U.S. Senate General Counsel Dauster ’84 Speaks at CLS

U.S. Senate General Counsel Dauster �84 Speaks at CLS

U.S. Senate General Counsel Bill Dauster ’84 Speaks at Columbia Law School

Press contact
: Erin St. John Kelly [email protected]
212-854-1787/Cell: 646-646-284-8549/Public Affairs Office: 212-854-1787
November 11, 2008 (NEW YORK) – General Counsel Bill Dauster (above) of the U.S. Senate Finance Committee spoke about the need for economic reform in the next presidential administration before an audience of Columbia Law School students on October 29, as part of Social Justice Initiatives’ (SJI) inaugural Visitor From Government Practice program.

Tackling energy, health care, the housing market and the budget deficit are all priorities for the next administration. "We do not need to choose among these tasks," said Dauster. "We need to address all of them."

“Bill was a student of mine in my first year of teaching at Columbia Law School,” said Professor Richard Briffault in his introductory remarks. Briffault referred to the 1984 graduate as a “model of government lawyer career development” before describing Dauster’s more than two-decade career in the executive and legislative branches of government, including as Deputy Assistant to President Clinton for Economic Policy. 

“This is a promising time to be talking about what is going on in Washington, on the eve of an important election,” said Dauster, who also holds a master’s degree in economics from the University of Southern California. “The economy has come to dominate public perceptions, and with good reason.”

Dauster forecasts that any new president has a window of opportunity of six to 18 months to strengthen the economy. The six-month period reflects a “honeymoon” period for President Obama, while the latter end of the range coincides with campaigning for the 2010 mid-term elections.

An economic stimulus package is also necessary as “the collapse in the housing market and the decline in home values have undermined family wealth," said Dauster. "Many economists calculate that the loss in wealth has led to a decrease in consumer spending on the order to $200 to $300 billion a year. We are already seeing declines in consumer confidence and retail sales bearing these predictions out.”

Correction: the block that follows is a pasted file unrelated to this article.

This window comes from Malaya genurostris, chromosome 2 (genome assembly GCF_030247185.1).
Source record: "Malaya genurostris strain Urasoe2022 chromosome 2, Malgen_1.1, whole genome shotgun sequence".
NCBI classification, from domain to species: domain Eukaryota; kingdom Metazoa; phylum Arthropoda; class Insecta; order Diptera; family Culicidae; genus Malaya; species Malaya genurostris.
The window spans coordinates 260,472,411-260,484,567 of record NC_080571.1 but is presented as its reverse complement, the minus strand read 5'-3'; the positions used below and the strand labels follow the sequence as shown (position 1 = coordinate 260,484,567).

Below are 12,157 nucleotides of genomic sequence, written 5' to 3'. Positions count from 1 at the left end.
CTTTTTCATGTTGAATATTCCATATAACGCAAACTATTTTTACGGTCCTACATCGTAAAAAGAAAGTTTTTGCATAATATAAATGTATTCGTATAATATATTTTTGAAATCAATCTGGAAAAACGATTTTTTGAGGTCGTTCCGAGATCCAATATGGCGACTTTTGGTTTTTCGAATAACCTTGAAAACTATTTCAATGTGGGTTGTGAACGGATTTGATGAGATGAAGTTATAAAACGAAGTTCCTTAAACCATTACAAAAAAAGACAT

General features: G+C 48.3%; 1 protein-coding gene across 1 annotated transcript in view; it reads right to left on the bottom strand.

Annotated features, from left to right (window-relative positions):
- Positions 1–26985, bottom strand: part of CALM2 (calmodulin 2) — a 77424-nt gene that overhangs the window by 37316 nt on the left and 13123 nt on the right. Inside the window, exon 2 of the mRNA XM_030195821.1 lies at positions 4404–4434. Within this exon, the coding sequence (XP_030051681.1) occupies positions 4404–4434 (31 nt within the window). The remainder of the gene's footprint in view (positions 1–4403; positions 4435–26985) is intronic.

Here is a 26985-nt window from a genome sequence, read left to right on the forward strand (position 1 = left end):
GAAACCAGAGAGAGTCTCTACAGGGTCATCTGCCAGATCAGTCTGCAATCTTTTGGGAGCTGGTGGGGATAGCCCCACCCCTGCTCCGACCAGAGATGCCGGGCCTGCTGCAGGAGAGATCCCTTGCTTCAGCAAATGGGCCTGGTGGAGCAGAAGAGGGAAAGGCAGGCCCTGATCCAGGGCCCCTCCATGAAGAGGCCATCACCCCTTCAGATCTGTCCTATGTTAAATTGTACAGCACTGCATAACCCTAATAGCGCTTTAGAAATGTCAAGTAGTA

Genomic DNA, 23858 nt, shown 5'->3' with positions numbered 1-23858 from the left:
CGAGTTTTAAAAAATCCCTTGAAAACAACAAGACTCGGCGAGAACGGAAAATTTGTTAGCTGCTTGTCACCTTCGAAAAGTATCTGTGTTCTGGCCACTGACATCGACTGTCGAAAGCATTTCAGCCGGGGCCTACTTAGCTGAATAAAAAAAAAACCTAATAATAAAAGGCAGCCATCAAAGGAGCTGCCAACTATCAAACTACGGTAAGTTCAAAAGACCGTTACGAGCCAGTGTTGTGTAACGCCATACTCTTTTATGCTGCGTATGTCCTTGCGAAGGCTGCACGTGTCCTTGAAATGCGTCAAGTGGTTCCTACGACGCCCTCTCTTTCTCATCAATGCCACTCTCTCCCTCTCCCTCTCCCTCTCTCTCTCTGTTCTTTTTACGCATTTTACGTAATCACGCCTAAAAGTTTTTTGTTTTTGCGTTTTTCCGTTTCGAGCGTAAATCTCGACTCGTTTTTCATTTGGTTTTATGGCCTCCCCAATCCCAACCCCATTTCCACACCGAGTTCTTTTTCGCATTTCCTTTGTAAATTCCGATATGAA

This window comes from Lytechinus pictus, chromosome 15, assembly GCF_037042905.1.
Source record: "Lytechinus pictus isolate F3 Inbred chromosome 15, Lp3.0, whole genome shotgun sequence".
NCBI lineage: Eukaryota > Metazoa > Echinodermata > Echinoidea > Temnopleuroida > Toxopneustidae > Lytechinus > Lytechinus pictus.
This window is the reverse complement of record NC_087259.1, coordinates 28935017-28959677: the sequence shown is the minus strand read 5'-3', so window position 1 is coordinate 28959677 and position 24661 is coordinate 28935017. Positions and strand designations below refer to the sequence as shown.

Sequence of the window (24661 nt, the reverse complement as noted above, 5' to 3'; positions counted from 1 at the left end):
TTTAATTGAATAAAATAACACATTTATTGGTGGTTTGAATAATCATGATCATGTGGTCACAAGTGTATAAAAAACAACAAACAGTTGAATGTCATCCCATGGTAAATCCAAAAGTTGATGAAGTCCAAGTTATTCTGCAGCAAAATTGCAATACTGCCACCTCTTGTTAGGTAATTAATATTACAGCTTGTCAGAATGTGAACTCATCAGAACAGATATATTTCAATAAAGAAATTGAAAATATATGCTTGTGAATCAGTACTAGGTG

Health care reform must also be an essential goal of the next administration, according to Dauster. He predicts that a rise in unemployment will cause a loss in employer-sponsored health coverage, leading to even more uninsured American families.

Dauster thinks the recent passage of the $700 billion financial rescue package was the right thing to do. “I do find it distasteful that the bailout was on the top end and not for people on Main Street, although I think the bailout made sense,” he added.
Ruth Greenwood ’09 L.L.M. was pleased she attended Dauster’s lecture. “I was interested in this initially because I knew a lot about the Clinton presidency and its policies,” said Greenwood, an Australian. “If you don’t fix health care, you can’t fix the economy,” said Greenwood, concurring with Dauster.

Dauster is the first to participate in the Visitor From Government Practice program since Social Justice Initiatives established it this year, according to SJI Dean Ellen Chapnick. “The program includes a major presentation to the Columbia community, one-on-one sessions with law students, a brown bag lunch for students on how to get jobs on Capitol Hill and meetings with faculty members,” added Chapnick. SJI’s goal is to host a government practice visitor each semester with the “expectation that Columbia Law School graduates who have succeeded in practice will be the visitors.”

This inaugural program should prove beneficial for current law students, as the Center for Public Interest Law has seen a “sizeable uptick in the numbers of students interested in government summer jobs and permanent employment,” said Chapnick. Social Justice Initiatives will hold a panel on November 12 with alumni whose careers paths have included government practice.

Columbia Law School, founded in 1858, stands at the forefront of legal education and of the law in a global society. Columbia Law School joins traditional strengths in international and comparative law, constitutional law, administrative law, business law and human rights law with pioneering work in the areas of intellectual property, digital technology, sexuality and gender, and criminal law.

-- Andrea Glenn